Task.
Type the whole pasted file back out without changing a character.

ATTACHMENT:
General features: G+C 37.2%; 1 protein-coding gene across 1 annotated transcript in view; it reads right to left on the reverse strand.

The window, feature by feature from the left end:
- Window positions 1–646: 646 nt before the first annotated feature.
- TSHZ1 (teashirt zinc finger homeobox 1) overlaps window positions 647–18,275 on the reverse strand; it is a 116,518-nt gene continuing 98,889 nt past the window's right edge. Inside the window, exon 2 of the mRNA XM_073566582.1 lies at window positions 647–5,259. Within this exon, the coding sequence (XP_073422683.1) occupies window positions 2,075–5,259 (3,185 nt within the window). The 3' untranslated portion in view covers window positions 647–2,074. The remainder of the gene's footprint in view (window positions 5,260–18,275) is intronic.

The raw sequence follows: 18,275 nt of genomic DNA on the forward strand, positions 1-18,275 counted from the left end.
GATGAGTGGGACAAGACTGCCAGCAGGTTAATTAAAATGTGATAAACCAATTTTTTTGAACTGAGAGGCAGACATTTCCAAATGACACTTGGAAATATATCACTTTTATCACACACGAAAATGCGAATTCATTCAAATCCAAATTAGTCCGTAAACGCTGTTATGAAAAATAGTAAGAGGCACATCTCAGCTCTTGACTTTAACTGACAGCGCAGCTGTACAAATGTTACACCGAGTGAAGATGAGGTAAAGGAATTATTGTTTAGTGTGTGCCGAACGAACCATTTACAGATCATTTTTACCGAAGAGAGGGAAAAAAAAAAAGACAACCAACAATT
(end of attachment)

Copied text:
General features: G+C 37.2%; 1 protein-coding gene across 1 annotated transcript in view; it reads right to left on the reverse strand.

The window, feature by feature from the left end:
- Window positions 1–646: 646 nt before the first annotated feature.
- TSHZ1 (teashirt zinc finger homeobox 1) overlaps window positions 647–18,275 on the reverse strand; it is a 116,518-nt gene continuing 98,889 nt past the window's right edge. Inside the window, exon 2 of the mRNA XM_073566582.1 lies at window positions 647–5,259. Within this exon, the coding sequence (XP_073422683.1) occupies window positions 2,075–5,259 (3,185 nt within the window). The 3' untranslated portion in view covers window positions 647–2,074. The remainder of the gene's footprint in view (window positions 5,260–18,275) is intronic.

The raw sequence follows: 18,275 nt of genomic DNA on the forward strand, positions 1-18,275 counted from the left end.
GATGAGTGGGACAAGACTGCCAGCAGGTTAATTAAAATGTGATAAACCAATTTTTTTGAACTGAGAGGCAGACATTTCCAAATGACACTTGGAAATATATCACTTTTATCACACACGAAAATGCGAATTCATTCAAATCCAAATTAGTCCGTAAACGCTGTTATGAAAAATAGTAAGAGGCACATCTCAGCTCTTGACTTTAACTGACAGCGCAGCTGTACAAATGTTACACCGAGTGAAGATGAGGTAAAGGAATTATTGTTTAGTGTGTGCCGAACGAACCATTTACAGATCATTTTTACCGAAGAGAGGGAAAAAAAAAAAGACAACCAACAATT